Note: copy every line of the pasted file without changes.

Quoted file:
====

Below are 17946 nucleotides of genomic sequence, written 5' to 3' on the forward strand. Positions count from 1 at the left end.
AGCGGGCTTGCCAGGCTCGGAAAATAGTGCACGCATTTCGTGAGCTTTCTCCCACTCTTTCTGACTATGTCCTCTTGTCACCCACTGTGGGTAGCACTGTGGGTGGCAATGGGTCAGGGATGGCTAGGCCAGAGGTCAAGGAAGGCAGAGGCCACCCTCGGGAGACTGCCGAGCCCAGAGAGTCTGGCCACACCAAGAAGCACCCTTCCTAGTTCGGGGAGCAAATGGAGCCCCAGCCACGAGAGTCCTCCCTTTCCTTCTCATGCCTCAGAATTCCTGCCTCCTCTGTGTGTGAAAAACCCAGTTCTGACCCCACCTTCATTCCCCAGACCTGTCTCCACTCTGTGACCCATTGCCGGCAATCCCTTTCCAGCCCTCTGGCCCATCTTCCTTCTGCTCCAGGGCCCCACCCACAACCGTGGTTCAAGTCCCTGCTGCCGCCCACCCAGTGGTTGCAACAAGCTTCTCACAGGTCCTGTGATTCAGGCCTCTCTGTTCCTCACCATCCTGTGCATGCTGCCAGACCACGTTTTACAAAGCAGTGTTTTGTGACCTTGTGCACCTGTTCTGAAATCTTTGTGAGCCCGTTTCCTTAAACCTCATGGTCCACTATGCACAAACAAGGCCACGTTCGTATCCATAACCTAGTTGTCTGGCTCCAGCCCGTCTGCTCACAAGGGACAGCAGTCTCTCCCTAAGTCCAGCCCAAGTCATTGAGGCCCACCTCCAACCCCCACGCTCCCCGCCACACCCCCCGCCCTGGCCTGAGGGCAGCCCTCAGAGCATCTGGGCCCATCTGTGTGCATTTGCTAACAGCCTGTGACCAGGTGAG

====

Below are 17946 nucleotides of genomic sequence, written 5' to 3' on the forward strand. Positions count from 1 at the left end.
AGCGGGCTTGCCAGGCTCGGAAAATAGTGCACGCATTTCGTGAGCTTTCTCCCACTCTTTCTGACTATGTCCTCTTGTCACCCACTGTGGGTAGCACTGTGGGTGGCAATGGGTCAGGGATGGCTAGGCCAGAGGTCAAGGAAGGCAGAGGCCACCCTCGGGAGACTGCCGAGCCCAGAGAGTCTGGCCACACCAAGAAGCACCCTTCCTAGTTCGGGGAGCAAATGGAGCCCCAGCCACGAGAGTCCTCCCTTTCCTTCTCATGCCTCAGAATTCCTGCCTCCTCTGTGTGTGAAAAACCCAGTTCTGACCCCACCTTCATTCCCCAGACCTGTCTCCACTCTGTGACCCATTGCCGGCAATCCCTTTCCAGCCCTCTGGCCCATCTTCCTTCTGCTCCAGGGCCCCACCCACAACCGTGGTTCAAGTCCCTGCTGCCGCCCACCCAGTGGTTGCAACAAGCTTCTCACAGGTCCTGTGATTCAGGCCTCTCTGTTCCTCACCATCCTGTGCATGCTGCCAGACCACGTTTTACAAAGCAGTGTTTTGTGACCTTGTGCACCTGTTCTGAAATCTTTGTGAGCCCGTTTCCTTAAACCTCATGGTCCACTATGCACAAACAAGGCCACGTTCGTATCCATAACCTAGTTGTCTGGCTCCAGCCCGTCTGCTCACAAGGGACAGCAGTCTCTCCCTAAGTCCAGCCCAAGTCATTGAGGCCCACCTCCAACCCCCACGCTCCCCGCCACACCCCCCGCCCTGGCCTGAGGGCAGCCCTCAGAGCATCTGGGCCCATCTGTGTGCATTTGCTAACAGCCTGTGACCAGGTGAG